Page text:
PORTLAND – The head of the City Council’s Finance Committee is criticizing the city manager’s budget proposal, which would increase property taxes even though it ignores $10 million in possible reductions in state revenue.
“I do not see this budget as either strategic or informed by priority setting. It strikes me as a ‘status quo plus additions’ budget. I don’t feel this kind of budget is viable over time (or even this year),” John Anton wrote in a sharply worded memo, dated Tuesday, to fellow councilors and City Manager Mark Rees.
Anton’s unusual rebuke comes as Finance Committee members wade into the details of the $216 million municipal budget plan for the year that starts July 1.
The committee’s vice chair, Jill Duson, said she and other councilors have already directed Rees to draft alternatives.
“We put the manager on notice,” Duson said. “We want to see some contingency budgets. We have to prepare for the worst, while hoping for the best.”
If Gov. Paul LePage’s state budget is enacted by the Legislature as proposed, Portland will lose millions of dollars in state revenue and be forced to accept deep cuts or further tax increases late in the municipal budget process.
Portland has joined communities such as South Portland and Scarborough and passed a resolution opposing LePage’s budget. And many town and city officials, including Rees, are hopeful that the Legislature will reject the cuts to municipal revenue.
However, Portland councilors said they want the city manager to draft alternative budget plans in case LePage’s budget passes.
Anton has said that councilors in Portland don’t want to raise taxes much, if at all. He will be out of the country for the next few weeks, so he sent his initial budget comments in writing late Tuesday.
Rees said Wednesday in an email that he is working to address the issues outlined in Anton’s memo.
Mayor Michael Brennan could not be reached by phone or email Wednesday.
Rees’ proposed municipal spending plan for 2013-14 is another $10 million or 5.8 percent more than the current municipal budget. It would lead to a 3.3 percent increase in the amount of property taxes needed to pay for municipal and county services.
Superintendent Emmanuel Caulk, meanwhile, has proposed a school budget that would require 5.7 percent more in property taxes for education. He has said his goal is to reduce the tax revenue increase to 3.7 percent.
Both budgets, as proposed, would produce a 4.5 percent property tax rate increase. The tax bill for a typical single-family home in Portland, valued at $227,500, would increase by $191, to $4,472.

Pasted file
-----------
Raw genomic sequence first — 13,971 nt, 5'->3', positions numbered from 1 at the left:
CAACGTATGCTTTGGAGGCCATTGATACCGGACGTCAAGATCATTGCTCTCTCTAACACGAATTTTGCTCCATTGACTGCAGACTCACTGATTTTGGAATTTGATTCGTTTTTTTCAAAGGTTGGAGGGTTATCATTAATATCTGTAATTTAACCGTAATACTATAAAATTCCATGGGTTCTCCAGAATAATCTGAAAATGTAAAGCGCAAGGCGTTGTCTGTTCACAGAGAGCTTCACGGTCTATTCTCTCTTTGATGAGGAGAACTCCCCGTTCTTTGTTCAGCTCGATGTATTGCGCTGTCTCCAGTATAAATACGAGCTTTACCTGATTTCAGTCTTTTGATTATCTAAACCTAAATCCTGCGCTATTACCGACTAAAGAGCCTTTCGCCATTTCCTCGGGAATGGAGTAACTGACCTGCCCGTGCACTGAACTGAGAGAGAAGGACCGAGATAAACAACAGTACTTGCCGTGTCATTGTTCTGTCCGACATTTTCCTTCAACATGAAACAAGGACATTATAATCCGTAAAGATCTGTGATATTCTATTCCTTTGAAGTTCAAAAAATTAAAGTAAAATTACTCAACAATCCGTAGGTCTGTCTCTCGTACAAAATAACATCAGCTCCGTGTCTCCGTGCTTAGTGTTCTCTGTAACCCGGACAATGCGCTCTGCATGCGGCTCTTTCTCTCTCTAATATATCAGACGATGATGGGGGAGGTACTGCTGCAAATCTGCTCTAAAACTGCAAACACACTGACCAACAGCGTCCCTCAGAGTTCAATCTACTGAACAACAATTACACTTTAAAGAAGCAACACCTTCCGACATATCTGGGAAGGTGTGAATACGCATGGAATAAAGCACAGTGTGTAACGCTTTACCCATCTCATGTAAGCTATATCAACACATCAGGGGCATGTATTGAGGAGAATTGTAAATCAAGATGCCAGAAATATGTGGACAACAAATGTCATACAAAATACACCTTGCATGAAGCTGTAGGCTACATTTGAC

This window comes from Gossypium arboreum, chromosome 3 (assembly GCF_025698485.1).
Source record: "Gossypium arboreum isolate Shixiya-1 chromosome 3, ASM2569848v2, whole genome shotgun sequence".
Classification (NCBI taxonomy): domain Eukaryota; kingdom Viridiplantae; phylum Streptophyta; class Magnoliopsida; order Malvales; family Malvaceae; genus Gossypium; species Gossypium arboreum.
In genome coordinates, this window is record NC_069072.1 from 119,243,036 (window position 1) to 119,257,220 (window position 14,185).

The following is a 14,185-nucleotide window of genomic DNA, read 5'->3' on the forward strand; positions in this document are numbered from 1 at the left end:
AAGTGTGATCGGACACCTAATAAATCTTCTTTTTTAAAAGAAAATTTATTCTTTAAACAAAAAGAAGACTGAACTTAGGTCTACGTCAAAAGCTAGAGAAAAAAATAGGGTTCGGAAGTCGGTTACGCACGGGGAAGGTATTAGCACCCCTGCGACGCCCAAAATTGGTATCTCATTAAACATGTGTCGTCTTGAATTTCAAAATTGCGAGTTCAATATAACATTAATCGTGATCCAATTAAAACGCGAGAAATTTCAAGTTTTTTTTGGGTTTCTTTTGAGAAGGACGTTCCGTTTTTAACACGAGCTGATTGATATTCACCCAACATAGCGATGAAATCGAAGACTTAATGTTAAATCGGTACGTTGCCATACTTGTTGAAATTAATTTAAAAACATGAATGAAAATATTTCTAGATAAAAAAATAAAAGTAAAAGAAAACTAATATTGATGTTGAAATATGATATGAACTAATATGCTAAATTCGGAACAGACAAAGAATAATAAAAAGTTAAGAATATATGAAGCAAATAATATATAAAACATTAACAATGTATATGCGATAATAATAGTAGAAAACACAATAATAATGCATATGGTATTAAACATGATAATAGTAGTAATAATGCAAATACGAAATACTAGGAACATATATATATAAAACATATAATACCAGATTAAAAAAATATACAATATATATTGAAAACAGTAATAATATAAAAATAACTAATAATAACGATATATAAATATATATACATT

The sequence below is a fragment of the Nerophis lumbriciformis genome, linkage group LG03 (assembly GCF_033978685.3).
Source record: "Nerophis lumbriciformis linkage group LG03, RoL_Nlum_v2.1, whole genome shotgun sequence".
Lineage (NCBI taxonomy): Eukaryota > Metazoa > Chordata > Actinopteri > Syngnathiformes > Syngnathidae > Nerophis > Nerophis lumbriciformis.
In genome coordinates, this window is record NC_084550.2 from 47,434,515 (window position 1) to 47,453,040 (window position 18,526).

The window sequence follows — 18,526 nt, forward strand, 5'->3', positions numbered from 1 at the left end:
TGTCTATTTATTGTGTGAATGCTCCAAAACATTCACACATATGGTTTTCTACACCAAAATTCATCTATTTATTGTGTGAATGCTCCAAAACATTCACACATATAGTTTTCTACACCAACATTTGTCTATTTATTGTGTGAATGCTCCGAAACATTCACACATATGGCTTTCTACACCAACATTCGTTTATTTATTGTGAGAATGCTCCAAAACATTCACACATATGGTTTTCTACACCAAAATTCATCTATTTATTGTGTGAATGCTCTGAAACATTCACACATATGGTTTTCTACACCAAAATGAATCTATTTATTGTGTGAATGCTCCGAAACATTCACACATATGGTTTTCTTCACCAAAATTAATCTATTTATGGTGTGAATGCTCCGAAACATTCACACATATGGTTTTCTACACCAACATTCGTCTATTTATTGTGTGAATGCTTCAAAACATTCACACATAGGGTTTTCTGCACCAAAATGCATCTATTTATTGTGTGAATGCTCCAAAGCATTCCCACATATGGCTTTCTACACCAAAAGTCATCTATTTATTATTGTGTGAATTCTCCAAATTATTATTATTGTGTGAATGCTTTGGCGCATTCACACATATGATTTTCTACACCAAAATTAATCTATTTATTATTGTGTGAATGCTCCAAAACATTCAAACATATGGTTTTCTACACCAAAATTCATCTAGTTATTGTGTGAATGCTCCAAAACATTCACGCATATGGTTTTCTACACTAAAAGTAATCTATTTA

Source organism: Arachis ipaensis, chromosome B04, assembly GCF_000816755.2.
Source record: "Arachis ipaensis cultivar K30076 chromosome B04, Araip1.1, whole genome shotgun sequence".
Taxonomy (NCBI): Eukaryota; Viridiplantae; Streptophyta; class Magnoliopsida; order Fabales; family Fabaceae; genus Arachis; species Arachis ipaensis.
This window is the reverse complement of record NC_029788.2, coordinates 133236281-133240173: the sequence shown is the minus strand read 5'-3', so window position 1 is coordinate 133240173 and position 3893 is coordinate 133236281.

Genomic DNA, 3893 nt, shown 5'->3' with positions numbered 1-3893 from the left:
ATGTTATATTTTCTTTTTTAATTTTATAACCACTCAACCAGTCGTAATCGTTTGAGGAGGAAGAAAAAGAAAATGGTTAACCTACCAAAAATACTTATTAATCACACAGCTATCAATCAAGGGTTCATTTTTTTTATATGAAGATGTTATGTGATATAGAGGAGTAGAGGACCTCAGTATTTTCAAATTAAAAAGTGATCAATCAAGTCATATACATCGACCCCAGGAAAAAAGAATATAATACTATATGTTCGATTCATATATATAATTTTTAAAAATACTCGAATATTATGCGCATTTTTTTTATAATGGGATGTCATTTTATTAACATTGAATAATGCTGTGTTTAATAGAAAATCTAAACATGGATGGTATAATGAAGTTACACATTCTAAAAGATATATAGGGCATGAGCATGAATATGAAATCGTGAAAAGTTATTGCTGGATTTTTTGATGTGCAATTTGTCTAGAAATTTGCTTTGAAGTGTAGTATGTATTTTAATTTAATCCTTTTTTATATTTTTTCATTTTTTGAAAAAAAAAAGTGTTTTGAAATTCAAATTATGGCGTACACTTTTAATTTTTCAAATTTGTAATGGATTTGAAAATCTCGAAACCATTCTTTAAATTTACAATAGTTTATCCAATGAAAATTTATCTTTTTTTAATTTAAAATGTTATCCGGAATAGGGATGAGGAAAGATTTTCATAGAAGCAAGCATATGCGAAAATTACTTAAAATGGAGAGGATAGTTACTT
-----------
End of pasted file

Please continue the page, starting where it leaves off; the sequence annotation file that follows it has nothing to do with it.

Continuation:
Rees’ municipal budget assumes that the Legislature will reject LePage’s proposals to eliminate $6.1 million in revenue sharing, $2.8 million in General Assistance reimbursements and $1 million in business equipment taxes to Portland.
Anton said it’s not wise to ignore the possible cuts.
“Management’s response to these factors has been to advocate for the restoration and increase in state and federal assistance as well as project growth in property taxes,” Anton wrote.
“While I hope for both, I do not think we can rely on these strategies alone in managing the property tax impact to our residents and commercial taxpayers.”
The city councilor added, “I believe we also need to reduce operating spending by prioritizing our expenditures.”
Anton questioned proposals that would increase staffing, including the equivalent of eight full-time positions at the city’s homeless shelters, three therapeutic recreation positions and two new accountant positions.
He also questioned the proposal to effectively add 12 firefighters to the municipal budget. Those positions were eliminated in a previous budget but were reinstated with a grant that will expire June 30.
Rees has said that grant was roughly $600,000, but the Federal Emergency Management Agency’s website shows Portland’s 2010 grant as more than $1 million. The city was not granted an extension this year, said city spokeswoman Nicole Clegg.
Rees has proposed paying for the firefighters with additional revenue from contracts with companies that pay for confined-space rescues.
However, Anton said the council was clear in saying the firefighter positions would be eliminated if the grant was not renewed.
Duson also expressed concern about the city manager’s proposal, saying she did not want the positions funded through taxes or by the dedicated revenue source proposed by Rees.
Anton said he supports some new initiatives in the budget, including the purchase of 22 so-called big-belly, solar-powered trash compactors and a request from the mayor to fully fund the HOME team, which does outreach to Portland’s homeless.
Those initiatives align with previously stated goals of the council, Anton said, whereas increased staffing for permits and inspections may not.
On Thursday, the Finance Committee will review proposed budgets for health and human services, planning and urban development, fire and police.
The full City Council is scheduled to vote on the school budget on May 6 and vote on the combined city-school budget on May 20.
Randy Billings can be contacted at 791-6346 or at: